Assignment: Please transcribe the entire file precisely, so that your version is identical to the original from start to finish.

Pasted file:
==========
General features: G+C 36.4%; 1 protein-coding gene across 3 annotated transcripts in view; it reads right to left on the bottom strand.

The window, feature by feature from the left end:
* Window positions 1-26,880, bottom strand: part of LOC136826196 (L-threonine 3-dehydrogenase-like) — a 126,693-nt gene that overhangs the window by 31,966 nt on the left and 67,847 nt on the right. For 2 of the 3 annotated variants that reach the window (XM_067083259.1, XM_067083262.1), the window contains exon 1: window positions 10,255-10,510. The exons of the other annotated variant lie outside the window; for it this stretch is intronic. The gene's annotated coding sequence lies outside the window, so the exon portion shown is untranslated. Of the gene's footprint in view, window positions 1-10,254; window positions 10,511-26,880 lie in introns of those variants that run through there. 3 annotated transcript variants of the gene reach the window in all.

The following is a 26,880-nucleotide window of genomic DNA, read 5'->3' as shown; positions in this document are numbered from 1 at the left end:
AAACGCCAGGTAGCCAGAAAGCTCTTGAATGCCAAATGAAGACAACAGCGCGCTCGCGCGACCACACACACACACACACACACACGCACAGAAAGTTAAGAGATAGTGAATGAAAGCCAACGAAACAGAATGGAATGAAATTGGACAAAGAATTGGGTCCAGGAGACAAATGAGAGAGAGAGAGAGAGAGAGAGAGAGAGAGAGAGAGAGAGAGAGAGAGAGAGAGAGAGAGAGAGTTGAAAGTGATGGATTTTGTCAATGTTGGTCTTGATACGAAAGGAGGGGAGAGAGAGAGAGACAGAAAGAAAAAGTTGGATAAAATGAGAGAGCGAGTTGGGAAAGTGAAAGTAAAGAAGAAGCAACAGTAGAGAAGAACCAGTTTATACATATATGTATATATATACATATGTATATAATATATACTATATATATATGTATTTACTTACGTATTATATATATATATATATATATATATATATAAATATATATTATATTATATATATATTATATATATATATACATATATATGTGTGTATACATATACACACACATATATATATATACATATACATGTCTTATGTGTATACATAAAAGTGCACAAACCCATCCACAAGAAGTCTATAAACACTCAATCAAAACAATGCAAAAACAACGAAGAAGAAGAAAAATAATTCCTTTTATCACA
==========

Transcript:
General features: G+C 36.4%; 1 protein-coding gene across 3 annotated transcripts in view; it reads right to left on the bottom strand.

The window, feature by feature from the left end:
* Window positions 1-26,880, bottom strand: part of LOC136826196 (L-threonine 3-dehydrogenase-like) — a 126,693-nt gene that overhangs the window by 31,966 nt on the left and 67,847 nt on the right. For 2 of the 3 annotated variants that reach the window (XM_067083259.1, XM_067083262.1), the window contains exon 1: window positions 10,255-10,510. The exons of the other annotated variant lie outside the window; for it this stretch is intronic. The gene's annotated coding sequence lies outside the window, so the exon portion shown is untranslated. Of the gene's footprint in view, window positions 1-10,254; window positions 10,511-26,880 lie in introns of those variants that run through there. 3 annotated transcript variants of the gene reach the window in all.

The following is a 26,880-nucleotide window of genomic DNA, read 5'->3' as shown; positions in this document are numbered from 1 at the left end:
AAACGCCAGGTAGCCAGAAAGCTCTTGAATGCCAAATGAAGACAACAGCGCGCTCGCGCGACCACACACACACACACACACACACGCACAGAAAGTTAAGAGATAGTGAATGAAAGCCAACGAAACAGAATGGAATGAAATTGGACAAAGAATTGGGTCCAGGAGACAAATGAGAGAGAGAGAGAGAGAGAGAGAGAGAGAGAGAGAGAGAGAGAGAGAGAGAGAGAGAGAGAGAGTTGAAAGTGATGGATTTTGTCAATGTTGGTCTTGATACGAAAGGAGGGGAGAGAGAGAGAGACAGAAAGAAAAAGTTGGATAAAATGAGAGAGCGAGTTGGGAAAGTGAAAGTAAAGAAGAAGCAACAGTAGAGAAGAACCAGTTTATACATATATGTATATATATACATATGTATATAATATATACTATATATATATGTATTTACTTACGTATTATATATATATATATATATATATATATATAAATATATATTATATTATATATATATTATATATATATATACATATATATGTGTGTATACATATACACACACATATATATATATACATATACATGTCTTATGTGTATACATAAAAGTGCACAAACCCATCCACAAGAAGTCTATAAACACTCAATCAAAACAATGCAAAAACAACGAAGAAGAAGAAAAATAATTCCTTTTATCACA